Space symbolizes the world.

 
 i.

 space symbolizes the world 
 the face of everyday
 its edges blur and 
 all the rooms turn silver
 

 ii.
 

 space is made of bodies
 climbing into one another
 the quest for God and seed
 

 the wind blows and 
 deserts turn around
 from dust is hope, it seems to say
 your face leaps on water
 

 iii.
 

 the faces of a thousand
 infinite songs ago
 the riots of meteors 
 and ruptures of paradise
 atomic wallflowers, too

11 thoughts on “Space symbolizes the world.

  1. Another interesting and thought-provoking poem. Your poem created many images for me. I imagined everything swirling together (people, space, deserts, etc.), which reminded me that all that we are is also found out there.

    Liked by 1 person

  2. This is really fantastic. The first line (and title) is so good. Space symbolizes the world- that says to me, the onus of how we see the world is in our hands. In the second section, the line, Space is made of bodies, brings that home too. But this space is often fleeting, churning: winds blow, deserts turn, faces leap on water. But that’s not all, you recognize there is a theme, a thread, through all of this, God and seed, a thousand infinite songs ago. I have to say how much I love just this one word “ago,” We have been at it a long, long time: the faces of a thousand infinite songs…singing, the riots of meteors and ruptures of paradise. Especially the last line, atomic wallflowers too. So good!

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    1. Thank you, Bob! A wonderful interpretation. I feel you’ve shown me some new dimensions of this poem. The significance of the word “ago,” for instance, and the multiple meanings of the first line. I don’t know about you, but as a poet, I have an incredibly difficult time interpreting my own work, and I very much enjoy learning from conversations like these.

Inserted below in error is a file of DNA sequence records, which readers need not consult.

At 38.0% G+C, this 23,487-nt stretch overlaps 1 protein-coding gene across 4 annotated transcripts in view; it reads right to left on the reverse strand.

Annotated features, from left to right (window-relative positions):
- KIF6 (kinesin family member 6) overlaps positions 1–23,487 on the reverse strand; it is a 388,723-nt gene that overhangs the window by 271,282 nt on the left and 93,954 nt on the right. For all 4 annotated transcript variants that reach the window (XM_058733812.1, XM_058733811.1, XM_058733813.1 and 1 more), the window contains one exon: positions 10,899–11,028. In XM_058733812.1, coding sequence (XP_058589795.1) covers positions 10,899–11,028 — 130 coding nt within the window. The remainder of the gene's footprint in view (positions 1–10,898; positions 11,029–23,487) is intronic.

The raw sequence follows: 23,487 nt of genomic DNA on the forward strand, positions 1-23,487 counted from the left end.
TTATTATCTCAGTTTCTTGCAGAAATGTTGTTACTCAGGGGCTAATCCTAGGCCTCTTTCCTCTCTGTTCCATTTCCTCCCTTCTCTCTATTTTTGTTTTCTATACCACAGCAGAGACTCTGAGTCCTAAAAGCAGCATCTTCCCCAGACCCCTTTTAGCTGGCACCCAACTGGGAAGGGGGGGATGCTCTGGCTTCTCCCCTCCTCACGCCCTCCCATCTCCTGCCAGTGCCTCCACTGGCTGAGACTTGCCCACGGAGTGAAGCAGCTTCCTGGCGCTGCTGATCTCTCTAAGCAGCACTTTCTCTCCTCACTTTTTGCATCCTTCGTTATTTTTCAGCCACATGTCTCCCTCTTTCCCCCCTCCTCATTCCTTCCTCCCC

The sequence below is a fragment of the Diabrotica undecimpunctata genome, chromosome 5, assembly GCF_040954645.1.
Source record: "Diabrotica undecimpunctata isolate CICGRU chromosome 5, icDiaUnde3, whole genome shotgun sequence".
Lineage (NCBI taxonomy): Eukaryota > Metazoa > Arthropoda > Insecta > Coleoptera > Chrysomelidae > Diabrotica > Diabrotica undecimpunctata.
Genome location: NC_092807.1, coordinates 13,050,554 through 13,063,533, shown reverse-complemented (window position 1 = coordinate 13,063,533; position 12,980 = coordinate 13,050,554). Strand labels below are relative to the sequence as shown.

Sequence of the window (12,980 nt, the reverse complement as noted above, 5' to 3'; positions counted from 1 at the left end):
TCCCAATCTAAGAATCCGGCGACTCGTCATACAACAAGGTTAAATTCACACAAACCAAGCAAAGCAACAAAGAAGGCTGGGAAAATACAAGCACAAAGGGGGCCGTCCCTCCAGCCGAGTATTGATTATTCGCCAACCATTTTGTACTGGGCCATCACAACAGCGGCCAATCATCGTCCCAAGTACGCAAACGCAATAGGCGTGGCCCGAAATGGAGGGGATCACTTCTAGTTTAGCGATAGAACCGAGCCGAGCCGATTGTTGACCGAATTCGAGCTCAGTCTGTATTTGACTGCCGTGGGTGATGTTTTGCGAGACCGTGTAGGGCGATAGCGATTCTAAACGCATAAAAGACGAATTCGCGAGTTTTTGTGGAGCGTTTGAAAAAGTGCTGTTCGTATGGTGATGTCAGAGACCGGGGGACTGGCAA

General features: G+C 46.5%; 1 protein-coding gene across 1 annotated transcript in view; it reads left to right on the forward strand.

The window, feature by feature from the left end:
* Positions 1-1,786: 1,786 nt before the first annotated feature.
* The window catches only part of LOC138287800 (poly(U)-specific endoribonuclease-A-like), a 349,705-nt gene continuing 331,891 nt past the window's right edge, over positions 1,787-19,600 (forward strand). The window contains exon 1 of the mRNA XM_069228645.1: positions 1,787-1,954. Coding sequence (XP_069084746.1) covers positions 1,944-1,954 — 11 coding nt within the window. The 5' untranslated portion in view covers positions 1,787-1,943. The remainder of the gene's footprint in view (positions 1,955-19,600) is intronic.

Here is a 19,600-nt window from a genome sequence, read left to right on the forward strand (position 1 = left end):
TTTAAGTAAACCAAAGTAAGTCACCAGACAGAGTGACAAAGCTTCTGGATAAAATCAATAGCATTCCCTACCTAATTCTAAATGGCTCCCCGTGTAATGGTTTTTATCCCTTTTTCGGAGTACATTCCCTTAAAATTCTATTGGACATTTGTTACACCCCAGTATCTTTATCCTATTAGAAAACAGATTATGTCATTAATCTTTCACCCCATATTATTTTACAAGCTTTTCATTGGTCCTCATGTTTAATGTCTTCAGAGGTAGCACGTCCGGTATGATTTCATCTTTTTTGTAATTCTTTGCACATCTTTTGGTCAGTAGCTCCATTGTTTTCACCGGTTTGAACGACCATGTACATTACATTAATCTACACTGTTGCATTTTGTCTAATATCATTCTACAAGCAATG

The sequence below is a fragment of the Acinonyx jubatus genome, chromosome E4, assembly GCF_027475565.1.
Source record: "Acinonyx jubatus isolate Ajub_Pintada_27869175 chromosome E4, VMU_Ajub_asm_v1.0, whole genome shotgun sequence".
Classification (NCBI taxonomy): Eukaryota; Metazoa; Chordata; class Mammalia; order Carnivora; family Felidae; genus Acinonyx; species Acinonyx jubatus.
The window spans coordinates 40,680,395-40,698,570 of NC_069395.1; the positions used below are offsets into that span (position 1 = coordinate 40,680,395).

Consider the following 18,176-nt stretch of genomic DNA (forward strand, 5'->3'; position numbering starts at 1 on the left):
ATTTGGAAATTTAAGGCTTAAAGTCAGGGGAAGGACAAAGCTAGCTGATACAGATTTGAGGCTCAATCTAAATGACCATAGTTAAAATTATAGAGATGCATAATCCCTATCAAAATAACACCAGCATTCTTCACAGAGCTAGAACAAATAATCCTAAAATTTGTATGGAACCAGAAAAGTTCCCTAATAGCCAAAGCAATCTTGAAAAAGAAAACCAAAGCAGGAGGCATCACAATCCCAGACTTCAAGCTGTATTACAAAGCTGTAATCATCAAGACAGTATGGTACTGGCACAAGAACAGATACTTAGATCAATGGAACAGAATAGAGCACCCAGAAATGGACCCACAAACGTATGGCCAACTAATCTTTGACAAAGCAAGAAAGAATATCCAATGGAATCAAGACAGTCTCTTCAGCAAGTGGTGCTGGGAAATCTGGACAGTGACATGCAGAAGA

Liked by 1 person

      1. Yes, I agree. I’m right there with you on having a difficult time interpreting my writing. And I’m very grateful for the feed back I get. Often helping me read my own poems. I tend to be more abstract, so I guess I invite interpretation? Again, your poem is wonderful. I really enjoyed reading it.

        Liked by 1 person

      2. I think your use of novel imagery always invites interpretation—and often a second and third reading. Thank you again for the kind words about my poem. I’m happy you enjoyed it.

        Liked by 1 person

  3. So many good lines in this :)…”from dust is hope”..I love this..the dust of things that were, the dust of things to come, the dust of what now is mixing with our movement through space…each of us moving individually and collectively…”ruptures of paradise”, “atomic wallflowers”… perfect

    Liked by 1 person

    1. Thank you very much! “From dust is hope” is my favorite line, too. I’m happy you were able to connect with the imagery and meaning of this poem. Have a wonderful weekend 🙂

      Like

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